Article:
My ties with my native Chinese culture remain as strong as ever. I visit my relatives in Taiwan regularly almost every summer and have traveled throughout China. And to everyone’s continuing surprise, I have yet to forget how to speak Mandarin. Nevertheless, twelve years in America has made its impressions upon me as well. I am as “American” as anyone my age. The songs I listen to, the sports I play, and the way I speak are all a reflection of that. In short, I am a combination of both East and West.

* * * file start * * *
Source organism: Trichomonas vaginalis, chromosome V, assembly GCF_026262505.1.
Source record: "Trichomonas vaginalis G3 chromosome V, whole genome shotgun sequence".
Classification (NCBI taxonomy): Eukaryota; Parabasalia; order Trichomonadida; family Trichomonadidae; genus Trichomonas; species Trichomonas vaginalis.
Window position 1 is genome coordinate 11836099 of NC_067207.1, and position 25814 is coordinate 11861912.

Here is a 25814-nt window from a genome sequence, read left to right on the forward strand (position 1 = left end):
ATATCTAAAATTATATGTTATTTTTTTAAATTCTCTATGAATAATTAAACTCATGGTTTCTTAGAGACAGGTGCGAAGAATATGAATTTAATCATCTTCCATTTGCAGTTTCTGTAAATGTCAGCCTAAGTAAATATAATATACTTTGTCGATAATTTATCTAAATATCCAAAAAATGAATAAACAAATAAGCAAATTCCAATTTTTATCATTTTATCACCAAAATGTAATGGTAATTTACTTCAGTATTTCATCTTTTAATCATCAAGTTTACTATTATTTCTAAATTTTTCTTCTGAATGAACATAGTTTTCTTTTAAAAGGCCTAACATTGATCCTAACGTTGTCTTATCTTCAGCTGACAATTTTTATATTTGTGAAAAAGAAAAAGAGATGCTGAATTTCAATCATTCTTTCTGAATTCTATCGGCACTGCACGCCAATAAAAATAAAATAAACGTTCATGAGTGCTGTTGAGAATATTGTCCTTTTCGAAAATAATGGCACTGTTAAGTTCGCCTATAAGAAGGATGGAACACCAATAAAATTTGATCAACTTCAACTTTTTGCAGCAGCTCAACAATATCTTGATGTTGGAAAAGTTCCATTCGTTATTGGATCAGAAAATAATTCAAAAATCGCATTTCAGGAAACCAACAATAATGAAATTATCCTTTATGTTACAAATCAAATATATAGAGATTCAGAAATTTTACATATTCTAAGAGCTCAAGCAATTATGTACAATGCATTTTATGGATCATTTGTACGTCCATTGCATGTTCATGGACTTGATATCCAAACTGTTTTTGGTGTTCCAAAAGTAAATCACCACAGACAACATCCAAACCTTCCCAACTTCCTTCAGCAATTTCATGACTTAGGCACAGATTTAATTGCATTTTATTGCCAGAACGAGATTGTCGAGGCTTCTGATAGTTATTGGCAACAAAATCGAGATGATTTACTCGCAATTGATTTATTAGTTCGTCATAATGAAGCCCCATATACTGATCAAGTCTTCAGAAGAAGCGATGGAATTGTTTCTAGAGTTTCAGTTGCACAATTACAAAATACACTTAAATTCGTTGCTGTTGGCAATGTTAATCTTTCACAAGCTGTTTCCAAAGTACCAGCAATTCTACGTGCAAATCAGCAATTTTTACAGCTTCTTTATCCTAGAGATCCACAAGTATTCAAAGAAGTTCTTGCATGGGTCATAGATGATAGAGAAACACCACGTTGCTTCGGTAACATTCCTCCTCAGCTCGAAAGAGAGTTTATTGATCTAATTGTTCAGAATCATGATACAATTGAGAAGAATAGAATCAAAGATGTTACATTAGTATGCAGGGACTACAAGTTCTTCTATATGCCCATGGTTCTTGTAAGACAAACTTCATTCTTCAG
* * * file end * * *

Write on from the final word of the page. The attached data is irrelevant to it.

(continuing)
But the short story can be a route to recognition in Britain. Take Carys Bray. In 2012 she won Salt Publishing’s Scott Prize. A Song for Issy Bradley (Hutchinson), her novel, looks set to be one of this summer’s biggest debuts. The woman behind the prize that discovered her, Jen Hamilton-Emery, has published short stories since 2006: “Interest has been gathering momentum. When we published our first collection there was little interest. Since then, a host of short-story competitions, festivals, events, courses, readings, magazines and websites have sprung up, and more bookshops have dedicated sections. Almost unheard of 10 years ago.”